But the apostle adds, “immoveable.” He supposes that our stedfastness will be tried, and he bids us remain immoveable. Be “stedfast” in times of peace, like rocks in the midst of a calm and glassy sea; be ye unmoveable if ye are assailed like those same rocks in the midst of the tempest when the billows dash against them. Brethren, when you are assailed by argument, be unmoveable. I say, “argument,” but I am complimenting our adversaries, their objections do not deserve the name. It will never be possible for any man living to answer all the queries which others can raise, or reply to all objections which may be brought against the most obvious facts. If any person here were sceptical as to my standing at this present moment upon this platform, I am not certain that I should be able to convince him that I am here. I am quite sure of it myself, but I have no doubt a sceptic would be able to advance objections which would require a keener wit than mine to remove, notwithstanding that the matter would be plain enough if the objector would throw away his logic and use his common sense. Now the arguments against the resurrection which the apostle mentions, were such as he could easily remove. Such a one as this, for instance: How are the dead raised up? Paul seems to have lost his patience in answering it, and he called the man a fool; and you may depend upon it he was a fool, or else the apostle would not have called him so. Granted the existence of a God, you need never ask “How?” If there be omnipotence, there is no room for the question, “How?” God the Almighty can do what he wills, and he is a fool who asks “How?” after once he has believed in God. Most of the objections against the articles of our holy faith are contemptible, yet none the less difficult to answer because contemptible, for an argument is not always apparently strong in proportion to its reasonableness. It may be easier to obviate an objection which has some force in it than to overthrow another which has positively no force at all; in fact, the most difficult arguments to answer are those which are insane at the core, for you must be insane yourself before you can quite catch the thought which insanity has uttered, and as you do not wish to qualify for controversy with fools, by becoming a fool yourself, you may not be able to reply to your antagonist. It will be your right course to be stedfast, unmoveable, that your adversary may see that his sophisms are of no avail. Whatever may be said against our faith we can afford to despise it, since we know that our Lord Jesus Christ has risen from the dead: the evidence of that fact is beyond dispute, and that being proved our faith rests on a rock. Prove the resurrection (and we say it is proved by the best witnesses, and plenty of them), then our faith is true, and we will hold it in the teeth of all opposition. Do not be carried away, therefore, by the sophistry of cunning men, neither be ye cast down. When it is rumoured at any time that a learned man has found out some very wonderful thing which is to put an end to the Bible, do you calmly reply— let him find out another wonderful thing, if so it pleases him. If our wise men have discovered a new origin for the human race, or if they have invented a new way of making a world, we hope their new toy will please them, but such things are not to our mind, we have other and weightier concerns besides fiddling or philosophising. We have no more reverence for these profane dreamers than they have for the Bible; they are nothing to us. Christ has risen from the dead; nothing in physiology or geology can ever contradict that; and if he be risen from the dead them also that sleep in Jesus will God bring with him, and in that faith we abide.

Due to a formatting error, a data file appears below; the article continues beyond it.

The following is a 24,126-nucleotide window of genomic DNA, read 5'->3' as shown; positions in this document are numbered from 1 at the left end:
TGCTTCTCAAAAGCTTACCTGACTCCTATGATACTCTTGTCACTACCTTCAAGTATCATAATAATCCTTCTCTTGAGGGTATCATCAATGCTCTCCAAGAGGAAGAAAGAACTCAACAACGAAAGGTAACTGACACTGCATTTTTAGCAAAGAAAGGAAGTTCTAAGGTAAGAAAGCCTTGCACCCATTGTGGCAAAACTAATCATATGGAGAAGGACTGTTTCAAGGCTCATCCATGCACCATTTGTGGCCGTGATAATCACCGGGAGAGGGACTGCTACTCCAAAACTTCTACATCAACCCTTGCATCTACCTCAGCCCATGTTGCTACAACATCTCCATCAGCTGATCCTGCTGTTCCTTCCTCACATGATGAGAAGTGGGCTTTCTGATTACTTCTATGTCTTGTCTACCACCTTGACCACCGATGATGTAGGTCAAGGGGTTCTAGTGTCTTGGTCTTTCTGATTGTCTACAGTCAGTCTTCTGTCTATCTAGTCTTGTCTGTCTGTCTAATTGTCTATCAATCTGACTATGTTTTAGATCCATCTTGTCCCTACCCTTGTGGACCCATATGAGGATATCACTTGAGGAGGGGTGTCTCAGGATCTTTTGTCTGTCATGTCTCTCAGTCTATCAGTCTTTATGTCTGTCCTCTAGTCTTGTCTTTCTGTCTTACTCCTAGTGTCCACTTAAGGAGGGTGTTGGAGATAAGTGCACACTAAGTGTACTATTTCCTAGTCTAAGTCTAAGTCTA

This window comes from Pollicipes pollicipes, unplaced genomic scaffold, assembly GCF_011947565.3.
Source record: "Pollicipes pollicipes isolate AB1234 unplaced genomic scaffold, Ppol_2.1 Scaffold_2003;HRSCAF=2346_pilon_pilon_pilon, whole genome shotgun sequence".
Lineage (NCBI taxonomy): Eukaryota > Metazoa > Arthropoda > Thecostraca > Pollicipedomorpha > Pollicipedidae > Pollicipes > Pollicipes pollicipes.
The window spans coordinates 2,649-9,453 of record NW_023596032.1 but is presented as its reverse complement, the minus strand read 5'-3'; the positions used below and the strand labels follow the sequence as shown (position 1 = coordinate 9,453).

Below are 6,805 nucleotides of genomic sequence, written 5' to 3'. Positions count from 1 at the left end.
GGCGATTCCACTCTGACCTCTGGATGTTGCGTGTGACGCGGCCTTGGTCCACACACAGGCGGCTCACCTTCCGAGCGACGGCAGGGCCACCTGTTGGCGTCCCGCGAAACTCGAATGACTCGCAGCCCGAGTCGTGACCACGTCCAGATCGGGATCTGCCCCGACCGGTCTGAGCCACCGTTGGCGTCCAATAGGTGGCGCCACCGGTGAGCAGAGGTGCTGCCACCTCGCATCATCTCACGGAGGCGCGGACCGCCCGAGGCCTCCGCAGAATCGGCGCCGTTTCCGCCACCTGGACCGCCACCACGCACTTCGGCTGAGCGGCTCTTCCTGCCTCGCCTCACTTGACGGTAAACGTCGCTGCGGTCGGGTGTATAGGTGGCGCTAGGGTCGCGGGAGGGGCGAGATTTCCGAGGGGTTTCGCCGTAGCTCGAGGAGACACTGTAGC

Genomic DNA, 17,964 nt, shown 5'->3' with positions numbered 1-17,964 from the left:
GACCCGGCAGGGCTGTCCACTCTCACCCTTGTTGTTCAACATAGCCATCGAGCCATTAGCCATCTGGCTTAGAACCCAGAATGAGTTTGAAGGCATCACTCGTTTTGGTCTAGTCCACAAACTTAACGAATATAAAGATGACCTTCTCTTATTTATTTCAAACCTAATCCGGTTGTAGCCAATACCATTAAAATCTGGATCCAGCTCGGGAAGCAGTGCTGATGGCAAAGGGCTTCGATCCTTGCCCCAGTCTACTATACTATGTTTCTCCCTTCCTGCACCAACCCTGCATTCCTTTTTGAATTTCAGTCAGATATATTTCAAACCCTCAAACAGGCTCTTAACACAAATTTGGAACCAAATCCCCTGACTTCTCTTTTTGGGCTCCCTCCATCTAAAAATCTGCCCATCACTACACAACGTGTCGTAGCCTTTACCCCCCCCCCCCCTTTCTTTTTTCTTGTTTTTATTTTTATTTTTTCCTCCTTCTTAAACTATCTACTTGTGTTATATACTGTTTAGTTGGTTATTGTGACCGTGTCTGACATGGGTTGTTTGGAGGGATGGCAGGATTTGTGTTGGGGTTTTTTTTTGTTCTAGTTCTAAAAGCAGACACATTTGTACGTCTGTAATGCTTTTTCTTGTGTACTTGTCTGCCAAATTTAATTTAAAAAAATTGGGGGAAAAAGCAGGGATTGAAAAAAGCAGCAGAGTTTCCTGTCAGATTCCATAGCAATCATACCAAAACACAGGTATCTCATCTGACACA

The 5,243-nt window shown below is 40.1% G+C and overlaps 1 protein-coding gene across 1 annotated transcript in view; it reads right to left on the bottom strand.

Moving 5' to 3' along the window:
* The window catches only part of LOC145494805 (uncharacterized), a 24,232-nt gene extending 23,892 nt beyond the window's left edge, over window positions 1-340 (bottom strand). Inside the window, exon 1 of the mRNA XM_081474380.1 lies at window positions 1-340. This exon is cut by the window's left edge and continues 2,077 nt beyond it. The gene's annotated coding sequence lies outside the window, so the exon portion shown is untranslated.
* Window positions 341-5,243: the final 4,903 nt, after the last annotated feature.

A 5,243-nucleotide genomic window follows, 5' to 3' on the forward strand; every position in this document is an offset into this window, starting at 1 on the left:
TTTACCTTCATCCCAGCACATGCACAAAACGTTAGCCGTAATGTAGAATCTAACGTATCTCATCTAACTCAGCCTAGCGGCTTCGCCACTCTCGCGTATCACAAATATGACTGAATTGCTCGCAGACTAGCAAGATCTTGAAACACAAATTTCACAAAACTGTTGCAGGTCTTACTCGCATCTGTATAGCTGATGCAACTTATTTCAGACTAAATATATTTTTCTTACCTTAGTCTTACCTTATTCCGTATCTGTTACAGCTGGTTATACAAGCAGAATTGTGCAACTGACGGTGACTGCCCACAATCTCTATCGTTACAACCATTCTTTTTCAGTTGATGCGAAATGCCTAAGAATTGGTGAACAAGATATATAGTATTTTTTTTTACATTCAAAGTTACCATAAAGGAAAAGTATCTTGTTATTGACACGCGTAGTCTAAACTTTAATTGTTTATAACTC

We shall be met in addition to argument by what is far more powerful, namely, by surrounding example. The world never overcame the church in argument yet, for it has always refuted itself. When let alone the unbelieving world has eaten its own words, like Saturn devouring his own children. Whenever any smith in the world’s armoury has forged a weapon against the truth, there has always been another smith at work in the same smithy preparing another weapon wherewith to break the first in pieces: the man has done it not in the interests of the gospel, but in his own interest, and with desire only for his own honour, but he has done the work of the Lord, not knowing what he did. The bad example of the world has often told upon the soldiers of Christ with far more powerful effect. What the arms of Rome could not do against Hannibal, his Capuan holidays are said to have accomplished; his soldiers were conquered by luxury, though invincible by force. When the church lies down at ease, she is apt to feel the diseases of abundance. The current of the world runs furiously towards sin, and the fear is lest the Lord’s swimmers should not be able to stem the flood. It is sad when professors of our holy religion do as others do. It is folly to be singular, except when to be singular is to be right, but it often happens that we forget the rightness of the thing in the fear of being singular. Brethren, care nothing about custom, for custom is no excuse for sin. Be ye stedfast, and if all men are turned to this or that, listen not to their “Lo, heres ” and “Lo, theres,” but stand inflexible for holiness, and God, and truth. “Be ye stedfast, unmoveable.”